I presented at Laurel School District’s Tech Camp recently and an issue was brought to my attention…I was bashing writing, or at least my desire to grade student writing. I didn’t mean to come across that way, but after further review…I was. I do not push too many formal writing projects in my class. Students use the writing process in my class and with all projects, I just do not have them turn term papers.
I need to make an adjustment, and it will happen now. All of my students will now blog as part of their class grade for my courses. Not all of my classes will have to blog on a regular basis, some may be once a nine weeks with the option to post more often for alternate assignments. In the past, I encouraged students to blog for enrichment assignments, but I had few takers. This new system should change the lack of participation, although educators know there are often students who do not turn in assignments or make up tests they miss.
The blogs will vary in length and purpose, but will be graded on a rubric that includes grammar, spelling, and other areas of literary importance, along with being on the topic of the assignment. The most important aspect of the assignments, is that they will be posted publicly. In retrospect, my issue with the writing assignments of yore was that students wrote for a specific length, based on words or pages, then discarded once graded. Students would toss them out, toss them in the hallways or stairwells, lose them in their lockers, etc. There was no purpose outside of a grade, or practice for the PSSA, at least in the students’ minds. No matter how much I emphasized the purpose of the assignment and the importance of learning the subject, the students were only concerned with the final grade. Now, their work will have a purpose beyond a grade, it will be published for eternity on the Internet. They are all set up as contributors, so I will have the ability to keep work private until approved. I will write more about this reasoning shortly.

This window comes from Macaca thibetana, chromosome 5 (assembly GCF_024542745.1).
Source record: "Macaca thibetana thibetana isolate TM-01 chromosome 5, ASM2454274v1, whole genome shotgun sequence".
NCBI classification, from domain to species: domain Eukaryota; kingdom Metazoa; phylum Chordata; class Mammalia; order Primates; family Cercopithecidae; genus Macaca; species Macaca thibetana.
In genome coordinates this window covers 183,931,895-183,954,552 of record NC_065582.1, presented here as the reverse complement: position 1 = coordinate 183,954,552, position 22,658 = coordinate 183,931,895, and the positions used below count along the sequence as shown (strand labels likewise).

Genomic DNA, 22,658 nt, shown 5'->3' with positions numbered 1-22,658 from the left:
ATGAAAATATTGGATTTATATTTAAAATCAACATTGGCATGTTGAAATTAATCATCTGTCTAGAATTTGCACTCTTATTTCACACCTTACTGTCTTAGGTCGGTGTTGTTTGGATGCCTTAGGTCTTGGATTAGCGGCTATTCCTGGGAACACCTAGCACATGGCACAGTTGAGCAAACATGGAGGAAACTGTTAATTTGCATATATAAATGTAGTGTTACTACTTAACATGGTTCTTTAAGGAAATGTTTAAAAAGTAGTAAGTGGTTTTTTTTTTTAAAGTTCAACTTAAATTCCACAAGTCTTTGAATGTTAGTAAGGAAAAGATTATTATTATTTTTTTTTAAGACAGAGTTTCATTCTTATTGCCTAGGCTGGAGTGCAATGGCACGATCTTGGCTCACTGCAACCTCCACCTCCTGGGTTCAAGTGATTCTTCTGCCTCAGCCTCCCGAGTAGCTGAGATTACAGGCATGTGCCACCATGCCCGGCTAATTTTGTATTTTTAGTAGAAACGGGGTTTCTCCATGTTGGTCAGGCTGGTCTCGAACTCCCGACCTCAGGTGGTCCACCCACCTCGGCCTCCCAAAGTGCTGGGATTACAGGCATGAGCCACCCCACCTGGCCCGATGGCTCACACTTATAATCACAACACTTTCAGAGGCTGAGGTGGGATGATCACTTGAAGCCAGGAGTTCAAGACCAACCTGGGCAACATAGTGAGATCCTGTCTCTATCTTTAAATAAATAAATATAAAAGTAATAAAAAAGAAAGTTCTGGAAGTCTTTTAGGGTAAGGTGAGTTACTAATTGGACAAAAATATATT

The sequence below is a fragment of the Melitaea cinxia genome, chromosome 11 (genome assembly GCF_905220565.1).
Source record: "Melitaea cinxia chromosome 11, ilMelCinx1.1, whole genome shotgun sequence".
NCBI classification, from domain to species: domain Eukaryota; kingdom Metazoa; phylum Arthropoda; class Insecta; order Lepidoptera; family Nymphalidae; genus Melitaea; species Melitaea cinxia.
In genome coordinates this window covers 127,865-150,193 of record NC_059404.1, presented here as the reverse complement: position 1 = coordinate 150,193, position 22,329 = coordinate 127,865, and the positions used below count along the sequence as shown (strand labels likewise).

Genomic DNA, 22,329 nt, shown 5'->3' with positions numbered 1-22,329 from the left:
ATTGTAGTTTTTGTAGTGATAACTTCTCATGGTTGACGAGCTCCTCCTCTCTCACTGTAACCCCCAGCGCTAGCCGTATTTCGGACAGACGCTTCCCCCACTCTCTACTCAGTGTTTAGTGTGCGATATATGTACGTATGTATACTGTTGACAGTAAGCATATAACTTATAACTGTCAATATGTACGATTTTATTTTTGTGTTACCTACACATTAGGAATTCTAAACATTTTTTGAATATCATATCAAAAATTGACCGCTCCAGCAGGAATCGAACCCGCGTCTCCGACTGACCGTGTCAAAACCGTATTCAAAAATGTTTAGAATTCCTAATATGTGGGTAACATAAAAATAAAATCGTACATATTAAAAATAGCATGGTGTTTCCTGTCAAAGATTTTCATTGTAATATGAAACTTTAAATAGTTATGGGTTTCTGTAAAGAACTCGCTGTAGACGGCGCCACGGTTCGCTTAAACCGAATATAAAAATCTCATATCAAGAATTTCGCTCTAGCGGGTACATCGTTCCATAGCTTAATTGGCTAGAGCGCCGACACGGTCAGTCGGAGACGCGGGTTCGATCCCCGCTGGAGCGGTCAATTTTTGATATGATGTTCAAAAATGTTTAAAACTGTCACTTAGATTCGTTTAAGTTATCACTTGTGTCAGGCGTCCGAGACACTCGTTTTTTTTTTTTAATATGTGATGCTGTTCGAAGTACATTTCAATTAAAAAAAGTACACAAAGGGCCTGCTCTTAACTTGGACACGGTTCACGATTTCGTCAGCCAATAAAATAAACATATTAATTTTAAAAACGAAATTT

For now, all that counts is that I found a problem and I believe I have addressed it for the better.